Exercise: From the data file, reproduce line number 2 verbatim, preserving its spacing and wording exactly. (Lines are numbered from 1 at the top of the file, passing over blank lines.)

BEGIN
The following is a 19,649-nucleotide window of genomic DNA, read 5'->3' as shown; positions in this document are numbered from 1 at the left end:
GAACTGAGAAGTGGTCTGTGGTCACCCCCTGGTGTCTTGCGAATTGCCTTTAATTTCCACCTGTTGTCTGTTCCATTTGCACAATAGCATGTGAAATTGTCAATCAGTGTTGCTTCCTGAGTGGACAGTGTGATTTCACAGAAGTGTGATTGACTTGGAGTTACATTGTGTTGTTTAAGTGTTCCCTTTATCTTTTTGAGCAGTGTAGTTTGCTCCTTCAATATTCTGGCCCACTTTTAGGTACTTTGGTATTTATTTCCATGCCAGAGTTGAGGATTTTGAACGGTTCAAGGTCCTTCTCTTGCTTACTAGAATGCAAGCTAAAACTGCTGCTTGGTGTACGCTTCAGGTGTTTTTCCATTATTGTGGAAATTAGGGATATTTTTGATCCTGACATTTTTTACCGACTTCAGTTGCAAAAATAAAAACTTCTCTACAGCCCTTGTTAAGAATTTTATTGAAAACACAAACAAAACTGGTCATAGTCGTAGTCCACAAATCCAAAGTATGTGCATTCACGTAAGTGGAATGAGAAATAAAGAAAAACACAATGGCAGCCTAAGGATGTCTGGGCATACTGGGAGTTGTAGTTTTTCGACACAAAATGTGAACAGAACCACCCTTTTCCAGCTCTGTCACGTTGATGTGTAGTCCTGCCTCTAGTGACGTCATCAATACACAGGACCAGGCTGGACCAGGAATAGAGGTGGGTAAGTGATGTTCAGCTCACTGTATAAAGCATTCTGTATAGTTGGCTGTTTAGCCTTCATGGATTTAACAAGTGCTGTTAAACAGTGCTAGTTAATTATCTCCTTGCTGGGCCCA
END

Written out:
GAACTGAGAAGTGGTCTGTGGTCACCCCCTGGTGTCTTGCGAATTGCCTTTAATTTCCACCTGTTGTCTGTTCCATTTGCACAATAGCATGTGAAATTGTCAATCAGTGTTGCTTCCTGAGTGGACAGTGTGATTTCACAGAAGTGTGATTGACTTGGAGTTACATTGTGTTGTTTAAGTGTTCCCTTTATCTTTTTGAGCAGTGTAGTTTGCTCCTTCAATATTCTGGCCCACTTTTAGGTACTTTGGTATTTATTTCCATGCCAGAGTTGAGGATTTTGAACGGTTCAAGGTCCTTCTCTTGCTTACTAGAATGCAAGCTAAAACTGCTGCTTGGTGTACGCTTCAGGTGTTTTTCCATTATTGTGGAAATTAGGGATATTTTTGATCCTGACATTTTTTACCGACTTCAGTTGCAAAAATAAAAACTTCTCTACAGCCCTTGTTAAGAATTTTATTGAAAACACAAACAAAACTGGTCATAGTCGTAGTCCACAAATCCAAAGTATGTGCATTCACGTAAGTGGAATGAGAAATAAAGAAAAACACAATGGCAGCCTAAGGATGTCTGGGCATACTGGGAGTTGTAGTTTTTCGACACAAAATGTGAACAGAACCACCCTTTTCCAGCTCTGTCACGTTGATGTGTAGTCCTGCCTCTAGTGACGTCATCAATACACAGGACCAGGCTGGACCAGGAATAGAGGTGGGTAAGTGATGTTCAGCTCACTGTATAAAGCATTCTGTATAGTTGGCTGTTTAGCCTTCATGGATTTAACAAGTGCTGTTAAACAGTGCTAGTTAATTATCTCCTTGCTGGGCCCA